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Jeep Renegade Review

Jeep Renegade
Jeep Renegade
Jeep Renegade
Jeep Renegade
Jeep Renegade
Jeep Renegade
Jeep Renegade
Jeep Renegade
Jeep Renegade
Jeep Renegade
Jeep Renegade

1/10

Jeep Renegade

2/10

Jeep Renegade

3/10

Jeep Renegade

4/10

Jeep Renegade

5/10

Jeep Renegade

6/10

Jeep Renegade

7/10

Jeep Renegade

8/10

Jeep Renegade

9/10

Jeep Renegade

10/10

1 / 10

heycar review

      Launch year
      2015
      Body type
      Crossover
      Fuel type
      Petrol, Diesel
Andy Brady

Written by

Andy Brady

00/10
heycar rating
Rugged little crossover: poor interior

Best bits

  • Brings a sense of fun to an otherwise rather staid market
  • Four-wheel-drive models are capable off-road
  • More spacious than some alternatives

Not so great

  • Interior looks (and feels) pretty cheap and nasty
  • It’s nothing special to drive on the road
  • You’d have to really want a Jeep

Read by

Jeep Renegade frontright exterior

Overall verdict

Jeep Renegade front interior

On the inside

Jeep Renegade front exterior

Driving

Jeep Renegade back exterior

How much does it cost to run

Jeep Renegade boot open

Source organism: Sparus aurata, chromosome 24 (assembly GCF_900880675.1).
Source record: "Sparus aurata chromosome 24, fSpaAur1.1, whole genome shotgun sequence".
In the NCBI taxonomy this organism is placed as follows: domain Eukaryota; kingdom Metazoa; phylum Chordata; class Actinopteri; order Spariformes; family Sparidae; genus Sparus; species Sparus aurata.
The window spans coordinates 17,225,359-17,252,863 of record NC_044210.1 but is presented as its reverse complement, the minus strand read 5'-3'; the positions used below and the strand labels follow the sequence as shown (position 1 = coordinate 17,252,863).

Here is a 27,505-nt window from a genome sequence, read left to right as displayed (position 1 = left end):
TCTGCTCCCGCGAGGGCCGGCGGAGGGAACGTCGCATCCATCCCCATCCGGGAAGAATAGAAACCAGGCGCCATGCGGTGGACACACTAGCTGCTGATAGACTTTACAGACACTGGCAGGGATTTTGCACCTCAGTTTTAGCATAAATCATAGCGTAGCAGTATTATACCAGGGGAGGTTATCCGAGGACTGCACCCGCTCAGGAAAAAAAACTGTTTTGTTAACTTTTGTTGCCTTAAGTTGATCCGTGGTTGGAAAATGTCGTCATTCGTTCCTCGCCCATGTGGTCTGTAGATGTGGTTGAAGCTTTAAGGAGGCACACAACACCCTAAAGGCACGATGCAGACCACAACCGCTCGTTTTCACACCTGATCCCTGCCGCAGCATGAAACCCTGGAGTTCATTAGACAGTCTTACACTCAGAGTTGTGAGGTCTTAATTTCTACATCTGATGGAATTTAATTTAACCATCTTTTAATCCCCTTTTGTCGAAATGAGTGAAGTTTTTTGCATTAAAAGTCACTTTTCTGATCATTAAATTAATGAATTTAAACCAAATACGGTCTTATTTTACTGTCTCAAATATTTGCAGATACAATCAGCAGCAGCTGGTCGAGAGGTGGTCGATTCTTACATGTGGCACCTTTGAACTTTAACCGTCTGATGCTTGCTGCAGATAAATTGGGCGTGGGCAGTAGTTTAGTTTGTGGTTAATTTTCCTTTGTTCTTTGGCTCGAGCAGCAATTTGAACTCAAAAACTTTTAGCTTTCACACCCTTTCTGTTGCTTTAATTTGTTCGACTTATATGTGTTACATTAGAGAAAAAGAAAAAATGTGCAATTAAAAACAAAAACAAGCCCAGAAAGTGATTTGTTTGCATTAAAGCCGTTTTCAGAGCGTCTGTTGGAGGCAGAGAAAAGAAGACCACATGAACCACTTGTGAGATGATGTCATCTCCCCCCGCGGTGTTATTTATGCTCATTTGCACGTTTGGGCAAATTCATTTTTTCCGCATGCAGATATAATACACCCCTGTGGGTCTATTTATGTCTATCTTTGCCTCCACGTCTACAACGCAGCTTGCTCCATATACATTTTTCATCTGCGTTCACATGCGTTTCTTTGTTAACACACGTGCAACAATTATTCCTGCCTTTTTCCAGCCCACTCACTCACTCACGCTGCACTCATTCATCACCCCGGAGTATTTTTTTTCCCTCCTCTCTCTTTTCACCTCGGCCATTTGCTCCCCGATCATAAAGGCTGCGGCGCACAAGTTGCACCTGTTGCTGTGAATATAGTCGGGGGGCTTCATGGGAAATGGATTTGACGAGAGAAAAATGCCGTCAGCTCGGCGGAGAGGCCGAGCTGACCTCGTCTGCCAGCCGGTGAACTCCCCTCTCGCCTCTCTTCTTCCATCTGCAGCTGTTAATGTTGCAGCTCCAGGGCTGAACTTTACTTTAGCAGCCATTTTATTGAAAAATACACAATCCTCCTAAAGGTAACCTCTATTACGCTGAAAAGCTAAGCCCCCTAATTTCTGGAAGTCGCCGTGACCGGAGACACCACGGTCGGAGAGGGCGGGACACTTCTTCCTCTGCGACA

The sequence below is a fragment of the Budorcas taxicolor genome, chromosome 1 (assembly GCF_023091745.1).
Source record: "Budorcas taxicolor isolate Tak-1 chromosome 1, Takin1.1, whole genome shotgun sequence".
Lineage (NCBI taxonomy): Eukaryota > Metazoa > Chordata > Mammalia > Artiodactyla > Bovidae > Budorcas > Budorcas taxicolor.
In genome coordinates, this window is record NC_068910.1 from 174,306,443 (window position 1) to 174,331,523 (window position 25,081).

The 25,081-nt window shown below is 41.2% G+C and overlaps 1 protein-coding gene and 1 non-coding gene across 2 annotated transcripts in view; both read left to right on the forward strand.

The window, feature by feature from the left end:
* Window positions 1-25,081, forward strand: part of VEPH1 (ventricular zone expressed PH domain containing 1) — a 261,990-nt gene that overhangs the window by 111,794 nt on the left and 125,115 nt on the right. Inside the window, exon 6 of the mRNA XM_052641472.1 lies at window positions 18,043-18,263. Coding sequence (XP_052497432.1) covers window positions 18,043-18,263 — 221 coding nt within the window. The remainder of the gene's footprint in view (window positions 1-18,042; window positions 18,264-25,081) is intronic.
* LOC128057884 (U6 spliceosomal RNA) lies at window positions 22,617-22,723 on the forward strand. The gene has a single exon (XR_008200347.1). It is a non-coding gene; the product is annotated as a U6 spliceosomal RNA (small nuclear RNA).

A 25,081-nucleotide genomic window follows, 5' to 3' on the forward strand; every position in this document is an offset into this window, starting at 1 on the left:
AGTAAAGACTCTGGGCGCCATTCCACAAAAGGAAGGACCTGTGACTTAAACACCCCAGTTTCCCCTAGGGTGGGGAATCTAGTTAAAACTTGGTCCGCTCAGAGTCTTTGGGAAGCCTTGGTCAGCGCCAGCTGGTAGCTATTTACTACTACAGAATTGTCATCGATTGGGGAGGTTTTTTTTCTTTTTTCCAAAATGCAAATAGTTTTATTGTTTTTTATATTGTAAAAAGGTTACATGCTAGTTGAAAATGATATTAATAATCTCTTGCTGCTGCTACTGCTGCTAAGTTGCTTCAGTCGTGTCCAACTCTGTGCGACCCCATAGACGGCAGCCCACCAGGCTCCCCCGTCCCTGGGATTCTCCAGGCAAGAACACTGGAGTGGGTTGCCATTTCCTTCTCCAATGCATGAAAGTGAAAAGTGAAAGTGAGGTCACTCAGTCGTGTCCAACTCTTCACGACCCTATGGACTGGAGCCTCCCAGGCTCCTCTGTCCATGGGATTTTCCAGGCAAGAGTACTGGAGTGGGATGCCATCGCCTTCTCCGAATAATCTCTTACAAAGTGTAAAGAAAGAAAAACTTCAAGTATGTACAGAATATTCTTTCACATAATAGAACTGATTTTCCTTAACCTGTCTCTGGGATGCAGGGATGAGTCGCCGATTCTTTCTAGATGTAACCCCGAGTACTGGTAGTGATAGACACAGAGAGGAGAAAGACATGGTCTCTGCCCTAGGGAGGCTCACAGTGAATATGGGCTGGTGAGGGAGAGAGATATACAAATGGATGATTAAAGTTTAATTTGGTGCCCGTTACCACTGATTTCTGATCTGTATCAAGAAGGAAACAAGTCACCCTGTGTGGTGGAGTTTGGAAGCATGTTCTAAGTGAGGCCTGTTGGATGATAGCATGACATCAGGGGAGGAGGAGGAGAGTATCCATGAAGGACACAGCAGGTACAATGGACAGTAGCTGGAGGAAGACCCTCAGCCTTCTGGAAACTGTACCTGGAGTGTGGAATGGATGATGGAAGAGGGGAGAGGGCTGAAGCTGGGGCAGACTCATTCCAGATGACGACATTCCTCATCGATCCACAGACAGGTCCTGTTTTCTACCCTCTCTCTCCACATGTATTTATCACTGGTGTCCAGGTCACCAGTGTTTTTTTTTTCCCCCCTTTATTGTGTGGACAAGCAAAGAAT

Prices, versions and specification

Overall verdict on the Jeep Renegade

"It’s easy to understand why the Jeep Renegade would get your attention - but you should probably keep looking. Its interior feels pretty poor compared to rivals and it’s nothing special to drive. Still, it represents reasonable value for money and it’s pretty spacious. The kids will love it, too."

Jeep Renegade frontright exterior

You’d struggle to tell the Jeep Renegade shares its platform and engines with the Fiat 500X. For its smallest model, Jeep has pulled out all of the stops - with quirky looks, a rugged interior and genuine off-road ability (if you buy a four-wheel-drive version).


It’s easy to see the appeal when rivals range from the competent (if a bit bland) Renault Captur to the naff Ford EcoSport. The Jeep badge alone will be enough to attract the attention of a lot of crossover buyers, with its military off-roader connotations and slightly brash image.


The good news is that the Renegade is a fairly affordable way into Jeep ownership. A three-year-old model could cost you less than £10,000 (depending on specification), while even as-new examples start from around £16,000. That’s tempting value, while it shouldn’t cost a lot to run, either.